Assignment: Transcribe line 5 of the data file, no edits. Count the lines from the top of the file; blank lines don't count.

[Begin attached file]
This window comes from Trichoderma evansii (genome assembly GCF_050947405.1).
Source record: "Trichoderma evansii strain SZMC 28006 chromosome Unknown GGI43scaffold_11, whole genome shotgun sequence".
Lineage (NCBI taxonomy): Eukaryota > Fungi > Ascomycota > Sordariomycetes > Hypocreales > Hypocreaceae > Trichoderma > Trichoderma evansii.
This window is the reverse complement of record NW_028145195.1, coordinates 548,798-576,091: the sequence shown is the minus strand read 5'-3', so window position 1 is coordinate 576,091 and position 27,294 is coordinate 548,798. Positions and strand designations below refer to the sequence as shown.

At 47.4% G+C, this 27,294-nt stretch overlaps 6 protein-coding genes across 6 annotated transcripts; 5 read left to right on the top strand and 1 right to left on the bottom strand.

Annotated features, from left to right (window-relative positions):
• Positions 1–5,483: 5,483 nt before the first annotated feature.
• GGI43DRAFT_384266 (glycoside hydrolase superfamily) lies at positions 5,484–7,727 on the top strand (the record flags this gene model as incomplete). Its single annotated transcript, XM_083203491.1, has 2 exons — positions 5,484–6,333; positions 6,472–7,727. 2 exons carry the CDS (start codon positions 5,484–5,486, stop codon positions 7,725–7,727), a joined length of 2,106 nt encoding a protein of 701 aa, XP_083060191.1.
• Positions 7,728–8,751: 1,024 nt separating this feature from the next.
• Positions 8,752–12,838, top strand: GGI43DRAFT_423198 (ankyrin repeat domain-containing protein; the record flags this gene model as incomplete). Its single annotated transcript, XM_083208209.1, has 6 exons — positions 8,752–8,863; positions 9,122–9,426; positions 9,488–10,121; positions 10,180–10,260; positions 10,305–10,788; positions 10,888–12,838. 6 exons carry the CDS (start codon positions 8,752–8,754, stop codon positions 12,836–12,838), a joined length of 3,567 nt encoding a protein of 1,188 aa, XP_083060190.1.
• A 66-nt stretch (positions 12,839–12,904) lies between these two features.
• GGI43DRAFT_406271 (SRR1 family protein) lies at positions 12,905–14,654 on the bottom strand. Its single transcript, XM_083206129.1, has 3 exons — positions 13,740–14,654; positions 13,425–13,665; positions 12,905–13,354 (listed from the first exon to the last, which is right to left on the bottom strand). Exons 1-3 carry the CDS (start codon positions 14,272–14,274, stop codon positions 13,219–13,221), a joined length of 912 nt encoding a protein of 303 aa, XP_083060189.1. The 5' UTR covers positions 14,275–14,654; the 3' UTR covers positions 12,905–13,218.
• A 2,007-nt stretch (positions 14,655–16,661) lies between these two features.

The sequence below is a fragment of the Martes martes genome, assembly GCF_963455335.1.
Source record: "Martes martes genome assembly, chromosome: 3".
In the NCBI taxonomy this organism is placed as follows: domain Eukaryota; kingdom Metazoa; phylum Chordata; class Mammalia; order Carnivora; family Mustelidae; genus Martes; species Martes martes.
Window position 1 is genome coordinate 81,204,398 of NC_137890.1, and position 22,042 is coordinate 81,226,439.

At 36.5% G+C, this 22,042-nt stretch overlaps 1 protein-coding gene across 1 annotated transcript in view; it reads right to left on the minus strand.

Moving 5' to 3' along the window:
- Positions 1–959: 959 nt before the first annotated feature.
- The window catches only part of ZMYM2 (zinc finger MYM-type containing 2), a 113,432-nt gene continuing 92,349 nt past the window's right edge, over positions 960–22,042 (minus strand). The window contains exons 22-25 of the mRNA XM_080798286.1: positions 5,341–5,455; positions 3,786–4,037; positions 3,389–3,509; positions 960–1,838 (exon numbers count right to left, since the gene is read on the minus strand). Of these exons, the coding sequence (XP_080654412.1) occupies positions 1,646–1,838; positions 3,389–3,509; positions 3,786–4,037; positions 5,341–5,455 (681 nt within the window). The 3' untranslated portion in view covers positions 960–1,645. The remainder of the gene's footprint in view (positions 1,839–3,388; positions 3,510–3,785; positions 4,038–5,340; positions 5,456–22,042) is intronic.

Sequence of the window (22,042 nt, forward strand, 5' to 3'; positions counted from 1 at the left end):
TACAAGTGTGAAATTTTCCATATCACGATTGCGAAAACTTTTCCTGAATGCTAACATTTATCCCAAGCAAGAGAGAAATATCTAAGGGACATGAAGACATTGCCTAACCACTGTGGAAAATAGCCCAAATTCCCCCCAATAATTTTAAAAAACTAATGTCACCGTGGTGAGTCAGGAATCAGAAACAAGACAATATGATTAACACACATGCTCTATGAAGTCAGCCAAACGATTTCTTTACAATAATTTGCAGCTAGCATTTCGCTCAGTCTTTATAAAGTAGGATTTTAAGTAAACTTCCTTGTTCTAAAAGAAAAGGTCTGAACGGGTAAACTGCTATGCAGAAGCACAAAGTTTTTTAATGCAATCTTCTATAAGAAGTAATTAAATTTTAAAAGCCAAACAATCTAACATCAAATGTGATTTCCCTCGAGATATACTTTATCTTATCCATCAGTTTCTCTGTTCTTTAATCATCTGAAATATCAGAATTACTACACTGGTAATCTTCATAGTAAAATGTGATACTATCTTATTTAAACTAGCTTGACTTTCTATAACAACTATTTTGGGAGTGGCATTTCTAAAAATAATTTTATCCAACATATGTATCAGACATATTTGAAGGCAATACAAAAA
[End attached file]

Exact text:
At 47.4% G+C, this 27,294-nt stretch overlaps 6 protein-coding genes across 6 annotated transcripts; 5 read left to right on the top strand and 1 right to left on the bottom strand.